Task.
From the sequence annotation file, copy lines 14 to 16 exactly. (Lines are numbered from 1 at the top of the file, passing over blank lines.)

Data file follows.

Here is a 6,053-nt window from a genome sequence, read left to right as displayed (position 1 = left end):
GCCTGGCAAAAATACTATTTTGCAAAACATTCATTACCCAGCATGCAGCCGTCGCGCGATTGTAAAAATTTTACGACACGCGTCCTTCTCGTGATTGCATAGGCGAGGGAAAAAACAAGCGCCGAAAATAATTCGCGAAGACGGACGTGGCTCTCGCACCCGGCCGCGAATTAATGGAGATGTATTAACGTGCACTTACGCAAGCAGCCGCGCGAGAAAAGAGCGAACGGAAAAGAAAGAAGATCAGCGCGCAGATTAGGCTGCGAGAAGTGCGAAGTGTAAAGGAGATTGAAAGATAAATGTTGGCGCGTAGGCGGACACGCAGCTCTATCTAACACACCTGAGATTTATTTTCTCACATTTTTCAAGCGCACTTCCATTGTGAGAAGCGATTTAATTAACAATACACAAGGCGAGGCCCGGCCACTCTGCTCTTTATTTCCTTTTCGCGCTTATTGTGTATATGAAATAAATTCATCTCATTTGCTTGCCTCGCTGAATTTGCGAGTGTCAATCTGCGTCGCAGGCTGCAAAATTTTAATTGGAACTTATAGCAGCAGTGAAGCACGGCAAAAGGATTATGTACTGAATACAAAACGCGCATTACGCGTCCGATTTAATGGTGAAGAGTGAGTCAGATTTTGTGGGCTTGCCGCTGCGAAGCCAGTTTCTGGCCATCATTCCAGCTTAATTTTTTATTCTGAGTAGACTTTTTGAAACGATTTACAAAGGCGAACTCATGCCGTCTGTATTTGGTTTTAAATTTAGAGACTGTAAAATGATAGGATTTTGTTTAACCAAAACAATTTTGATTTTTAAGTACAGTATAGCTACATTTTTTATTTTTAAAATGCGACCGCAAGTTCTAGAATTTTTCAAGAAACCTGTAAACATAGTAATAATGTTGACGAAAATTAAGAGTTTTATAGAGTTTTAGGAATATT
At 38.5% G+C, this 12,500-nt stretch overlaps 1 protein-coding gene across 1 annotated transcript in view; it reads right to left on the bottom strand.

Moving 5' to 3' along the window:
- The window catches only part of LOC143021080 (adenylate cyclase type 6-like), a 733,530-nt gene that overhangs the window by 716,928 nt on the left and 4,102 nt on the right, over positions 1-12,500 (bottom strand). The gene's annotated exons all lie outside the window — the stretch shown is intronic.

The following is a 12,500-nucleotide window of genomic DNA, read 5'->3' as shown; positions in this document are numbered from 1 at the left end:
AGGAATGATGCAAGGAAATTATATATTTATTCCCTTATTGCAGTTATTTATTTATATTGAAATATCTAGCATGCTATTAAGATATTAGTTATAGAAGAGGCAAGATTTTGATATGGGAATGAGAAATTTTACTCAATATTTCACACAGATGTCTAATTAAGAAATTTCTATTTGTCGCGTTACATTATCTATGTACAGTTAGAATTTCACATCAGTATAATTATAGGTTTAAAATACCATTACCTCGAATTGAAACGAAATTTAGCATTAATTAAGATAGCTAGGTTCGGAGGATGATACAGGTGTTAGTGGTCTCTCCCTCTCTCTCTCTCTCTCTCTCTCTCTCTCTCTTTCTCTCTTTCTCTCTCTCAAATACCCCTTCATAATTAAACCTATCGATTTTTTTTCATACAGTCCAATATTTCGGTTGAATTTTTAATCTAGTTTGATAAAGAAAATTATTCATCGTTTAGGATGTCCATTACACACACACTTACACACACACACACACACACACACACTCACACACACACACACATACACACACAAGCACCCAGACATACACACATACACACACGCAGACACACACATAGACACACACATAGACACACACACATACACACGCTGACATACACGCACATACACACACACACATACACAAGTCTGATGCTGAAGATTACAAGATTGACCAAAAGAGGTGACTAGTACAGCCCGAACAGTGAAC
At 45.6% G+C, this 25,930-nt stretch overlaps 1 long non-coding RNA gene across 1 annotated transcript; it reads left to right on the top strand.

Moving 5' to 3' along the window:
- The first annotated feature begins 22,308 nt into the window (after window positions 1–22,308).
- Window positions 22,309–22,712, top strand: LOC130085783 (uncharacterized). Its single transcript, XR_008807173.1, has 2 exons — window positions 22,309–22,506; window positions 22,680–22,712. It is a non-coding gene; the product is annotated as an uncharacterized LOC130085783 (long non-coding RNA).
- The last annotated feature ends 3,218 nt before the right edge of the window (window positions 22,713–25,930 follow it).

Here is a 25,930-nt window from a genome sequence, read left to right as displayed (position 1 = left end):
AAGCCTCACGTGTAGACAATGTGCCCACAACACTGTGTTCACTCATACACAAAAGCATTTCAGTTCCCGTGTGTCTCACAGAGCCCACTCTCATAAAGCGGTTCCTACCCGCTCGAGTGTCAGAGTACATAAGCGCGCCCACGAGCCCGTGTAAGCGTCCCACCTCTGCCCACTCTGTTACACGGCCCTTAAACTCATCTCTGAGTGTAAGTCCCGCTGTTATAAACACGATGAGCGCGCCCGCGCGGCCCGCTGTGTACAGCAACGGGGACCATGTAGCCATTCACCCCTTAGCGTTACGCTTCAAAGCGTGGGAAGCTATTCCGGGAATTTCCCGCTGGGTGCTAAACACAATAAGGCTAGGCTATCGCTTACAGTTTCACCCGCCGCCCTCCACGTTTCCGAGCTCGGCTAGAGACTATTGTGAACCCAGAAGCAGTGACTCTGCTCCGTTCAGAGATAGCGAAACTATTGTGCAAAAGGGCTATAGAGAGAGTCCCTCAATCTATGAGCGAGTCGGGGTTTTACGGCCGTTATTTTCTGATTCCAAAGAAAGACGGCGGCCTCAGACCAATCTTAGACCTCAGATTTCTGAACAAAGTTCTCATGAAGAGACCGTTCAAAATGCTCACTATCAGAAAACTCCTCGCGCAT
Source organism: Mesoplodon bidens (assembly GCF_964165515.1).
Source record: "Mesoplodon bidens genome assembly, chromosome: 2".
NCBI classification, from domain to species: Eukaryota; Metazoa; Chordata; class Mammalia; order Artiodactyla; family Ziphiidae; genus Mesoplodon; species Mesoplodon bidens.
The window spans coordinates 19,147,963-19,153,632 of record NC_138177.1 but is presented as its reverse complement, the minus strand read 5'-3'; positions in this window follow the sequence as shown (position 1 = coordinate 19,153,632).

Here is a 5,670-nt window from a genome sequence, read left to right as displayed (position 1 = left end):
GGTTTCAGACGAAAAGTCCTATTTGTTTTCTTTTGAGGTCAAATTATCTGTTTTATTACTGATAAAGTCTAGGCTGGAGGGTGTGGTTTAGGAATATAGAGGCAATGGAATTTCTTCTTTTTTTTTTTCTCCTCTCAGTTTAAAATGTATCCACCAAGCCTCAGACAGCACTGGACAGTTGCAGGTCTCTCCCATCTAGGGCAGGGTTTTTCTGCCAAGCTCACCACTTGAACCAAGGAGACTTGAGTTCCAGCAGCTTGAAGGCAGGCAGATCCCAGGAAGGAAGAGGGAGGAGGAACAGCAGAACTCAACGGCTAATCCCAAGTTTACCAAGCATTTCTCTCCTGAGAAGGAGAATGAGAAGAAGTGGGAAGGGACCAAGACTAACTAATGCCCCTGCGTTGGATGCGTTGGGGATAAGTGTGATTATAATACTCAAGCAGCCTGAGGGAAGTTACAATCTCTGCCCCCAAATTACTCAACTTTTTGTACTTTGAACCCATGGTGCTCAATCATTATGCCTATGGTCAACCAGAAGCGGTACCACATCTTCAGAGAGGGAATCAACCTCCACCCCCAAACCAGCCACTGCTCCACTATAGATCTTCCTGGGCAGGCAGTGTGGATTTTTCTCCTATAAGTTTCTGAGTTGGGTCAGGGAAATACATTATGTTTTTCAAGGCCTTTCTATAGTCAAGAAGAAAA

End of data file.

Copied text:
AAGCCTCACGTGTAGACAATGTGCCCACAACACTGTGTTCACTCATACACAAAAGCATTTCAGTTCCCGTGTGTCTCACAGAGCCCACTCTCATAAAGCGGTTCCTACCCGCTCGAGTGTCAGAGTACATAAGCGCGCCCACGAGCCCGTGTAAGCGTCCCACCTCTGCCCACTCTGTTACACGGCCCTTAAACTCATCTCTGAGTGTAAGTCCCGCTGTTATAAACACGATGAGCGCGCCCGCGCGGCCCGCTGTGTACAGCAACGGGGACCATGTAGCCATTCACCCCTTAGCGTTACGCTTCAAAGCGTGGGAAGCTATTCCGGGAATTTCCCGCTGGGTGCTAAACACAATAAGGCTAGGCTATCGCTTACAGTTTCACCCGCCGCCCTCCACGTTTCCGAGCTCGGCTAGAGACTATTGTGAACCCAGAAGCAGTGACTCTGCTCCGTTCAGAGATAGCGAAACTATTGTGCAAAAGGGCTATAGAGAGAGTCCCTCAATCTATGAGCGAGTCGGGGTTTTACGGCCGTTATTTTCTGATTCCAAAGAAAGACGGCGGCCTCAGACCAATCTTAGACCTCAGATTTCTGAACAAAGTTCTCATGAAGAGACCGTTCAAAATGCTCACTATCAGAAAACTCCTCGCGCAT
Source organism: Mesoplodon bidens (assembly GCF_964165515.1).
Source record: "Mesoplodon bidens genome assembly, chromosome: 2".